The Soapbox: Here’s Why Closing The Gender Wage Gap Is A White Feminist Issue
Patricia Arquette’s Oscar acceptance speech imploring for wage equality was met with applause by her peers, including Meryl Streep. However, as The Frisky told you yesterday, her backstage interview — which was reasonably referred to as “tone deaf” where racial politics are concerned — attracted negative attention and response. To recap, this is what she said:
“It’s time for women. Equal means equal. The truth is the older women get, the less money they make. The highest percentage of children living in poverty are in female-headed households. It’s inexcusable that we go around the world and we talk about equal rights for women in other countries and we don’t. One of those superior court justices said two years ago in a law speech at a university that we don’t have equal rights for women in America and we don’t because when they wrote Constitution, they didn’t intend it for women. So the truth is even though we sort of feel like we have equal rights in America right under the surface there are huge issues at play that really do affect women. It’s time for all the women in America, and all the men that love women and all the gay people and all the people of color that we’ve all fought for to fight for us now.”
Now firstly, let’s get this straight: Arquette is an actress and she is also imperfect. We must not forget that her words, well-intentioned but problematic though they may be, were merely an entry point to a much-need conversation about wage inequality. It is up to us to expand on and continue the conversation she attempted to begin. So let’s go ahead and do that.
In truth, America does have a wage gap problem that needs to be explored. And that problem can, indeed, be labeled a “gender-based” problem. However, the biggest wage gaps are interracial and not necessarily gender-specific. In order to truly delve into the issue, here are some highlights from the U.S. Bureau Labor of Statistics 2013 December Report:
- Asian men out earned all other demographics, with a weekly median earning of $1,059. In comparison, White men earned $884, Black men $664 and Hispanic or Latino men earned $594.
- Asian women and White women (with weekly median earnings of $819 and $722 respectively) earned more than Black men and Hispanic men.
- Black women and Hispanic women had the lowest median incomes earning $606 and $541, respectively.
While it is true that, as a whole, women still struggle to earn as much as their male counterparts, the largest income gaps are race specific. Only when we compare male-to-female differences in income among individuals of the same race does a gender-specific gap even become worthy of talking about. After all, I would much rather be a White woman and have a weekly earning of $722, than be a Hispanic man who earns $594 in that same time period.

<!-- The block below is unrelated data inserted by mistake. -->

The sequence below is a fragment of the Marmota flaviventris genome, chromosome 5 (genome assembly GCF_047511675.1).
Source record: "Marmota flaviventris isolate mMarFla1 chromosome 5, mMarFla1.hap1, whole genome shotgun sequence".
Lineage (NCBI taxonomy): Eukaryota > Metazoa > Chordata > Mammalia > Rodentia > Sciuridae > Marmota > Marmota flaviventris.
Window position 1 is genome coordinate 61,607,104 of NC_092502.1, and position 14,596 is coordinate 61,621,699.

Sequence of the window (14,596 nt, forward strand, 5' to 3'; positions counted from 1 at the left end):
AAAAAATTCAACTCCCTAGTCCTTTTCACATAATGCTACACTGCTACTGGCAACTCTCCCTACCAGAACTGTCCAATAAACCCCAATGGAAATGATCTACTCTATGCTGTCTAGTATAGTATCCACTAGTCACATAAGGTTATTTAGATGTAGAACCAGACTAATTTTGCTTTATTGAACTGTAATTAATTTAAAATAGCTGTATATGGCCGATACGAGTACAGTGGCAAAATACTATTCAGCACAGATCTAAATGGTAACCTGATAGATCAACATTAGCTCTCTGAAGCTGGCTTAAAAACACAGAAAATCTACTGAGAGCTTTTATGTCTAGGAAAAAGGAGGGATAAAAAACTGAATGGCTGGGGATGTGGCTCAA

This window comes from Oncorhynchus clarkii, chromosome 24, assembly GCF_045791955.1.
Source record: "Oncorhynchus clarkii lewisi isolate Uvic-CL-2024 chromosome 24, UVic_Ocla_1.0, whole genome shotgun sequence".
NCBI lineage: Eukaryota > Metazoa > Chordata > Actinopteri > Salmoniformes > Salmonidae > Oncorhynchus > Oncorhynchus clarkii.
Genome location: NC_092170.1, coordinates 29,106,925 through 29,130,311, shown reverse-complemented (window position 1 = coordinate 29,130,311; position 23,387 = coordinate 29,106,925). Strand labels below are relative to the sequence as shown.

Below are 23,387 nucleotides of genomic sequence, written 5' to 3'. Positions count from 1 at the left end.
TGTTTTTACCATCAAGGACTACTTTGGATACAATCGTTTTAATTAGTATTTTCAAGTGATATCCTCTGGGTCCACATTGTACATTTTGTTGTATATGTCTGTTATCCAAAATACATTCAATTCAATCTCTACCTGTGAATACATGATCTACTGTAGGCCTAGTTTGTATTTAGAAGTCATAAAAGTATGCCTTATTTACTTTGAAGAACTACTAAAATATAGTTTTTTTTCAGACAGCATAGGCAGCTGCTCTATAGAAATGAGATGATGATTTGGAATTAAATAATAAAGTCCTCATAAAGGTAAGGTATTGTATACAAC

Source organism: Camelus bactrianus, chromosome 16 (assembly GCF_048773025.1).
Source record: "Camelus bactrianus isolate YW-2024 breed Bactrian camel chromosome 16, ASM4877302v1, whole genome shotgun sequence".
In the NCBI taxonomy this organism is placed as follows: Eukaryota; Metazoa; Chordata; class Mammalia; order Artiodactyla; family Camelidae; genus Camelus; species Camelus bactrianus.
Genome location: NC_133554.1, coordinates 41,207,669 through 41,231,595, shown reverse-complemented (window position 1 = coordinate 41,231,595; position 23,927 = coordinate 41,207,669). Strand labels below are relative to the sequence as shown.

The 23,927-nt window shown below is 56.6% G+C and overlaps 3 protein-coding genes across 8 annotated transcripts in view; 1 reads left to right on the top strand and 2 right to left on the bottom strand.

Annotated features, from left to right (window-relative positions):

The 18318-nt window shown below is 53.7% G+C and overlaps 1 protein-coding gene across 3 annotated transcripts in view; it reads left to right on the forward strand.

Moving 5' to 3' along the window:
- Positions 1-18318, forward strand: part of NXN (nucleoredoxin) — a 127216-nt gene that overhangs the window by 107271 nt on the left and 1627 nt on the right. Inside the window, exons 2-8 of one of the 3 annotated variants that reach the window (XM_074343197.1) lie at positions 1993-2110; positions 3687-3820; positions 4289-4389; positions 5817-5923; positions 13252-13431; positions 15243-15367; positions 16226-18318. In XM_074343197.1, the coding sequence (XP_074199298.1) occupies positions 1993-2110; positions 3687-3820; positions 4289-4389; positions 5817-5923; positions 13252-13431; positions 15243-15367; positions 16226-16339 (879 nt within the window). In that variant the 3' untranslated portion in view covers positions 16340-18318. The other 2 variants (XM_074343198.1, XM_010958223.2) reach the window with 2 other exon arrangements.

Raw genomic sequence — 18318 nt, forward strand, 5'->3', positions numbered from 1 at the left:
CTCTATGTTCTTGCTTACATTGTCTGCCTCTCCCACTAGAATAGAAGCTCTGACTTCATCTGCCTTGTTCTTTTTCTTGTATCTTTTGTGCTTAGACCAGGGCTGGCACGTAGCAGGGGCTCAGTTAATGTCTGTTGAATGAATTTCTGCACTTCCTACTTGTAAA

In fact, according to the report, “Earnings growth has been greatest for White women, outpacing that of their Black and Hispanic counterparts. Between 1979 and 2013, inflation-adjusted earnings (also called constant-dollar earnings) rose by 31 percent for White women, compared with an increase of 20 percent for Black women and 15 percent for Hispanic women.”
So while the gap between White women and their male counterparts — who both far out earn Black and Hispanic men, not to mention Black and Hispanic women — is steadily closing, minority women are forced to struggle even harder to close the gender gap and the race gap. This is why minority women and their struggles cannot be conveniently absorbed into a gendered conflict by White feminism.
To clarify her comments, Patricia Arquette tweeted:
“Guess which women are the most negatively effected in wage equality? Women of color. #Equalpay for ALL women. Women stand together on this.”
This statement is actually inaccurate. Black women, for example, are most affected by the racial wage gap, not the gender wage gap. Matter of fact, the weekly income gap between Black men and women is merely $58. That is stated in this portion of the report:
Earnings differences between women and men were the most pronounced for Asians and for Whites. Asian women earned 77 percent as much as Asian men in 2013, and White women earned 82 percent as much as their male counterparts. In comparison, Black and Hispanic women had median earnings that were 91 percent of those of their male counterparts.
However, the income gap between White women and Black women is an astounding $116 — a gap far more pronounced and unequal than the income disparity between Black men and women.
This highlights the problem with White feminism and the platform it has created for White women to fight battles against their White male counterparts and White patriarchy: it fails to account for the realities faced by women of color. Arquette’s call for solidarity from men of color and women of color, who are actually far more oppressed than she or any woman of her demographic, is not only short-sighted but incredibly marginalizing and deeply problematic. If Arquette and White feminists like her want to inspire WOC to rally on behalf of “ALL women” in the fight for equal pay, they’d better be willing to rally just as hard to close the race-based gap that takes the biggest toll on women of color.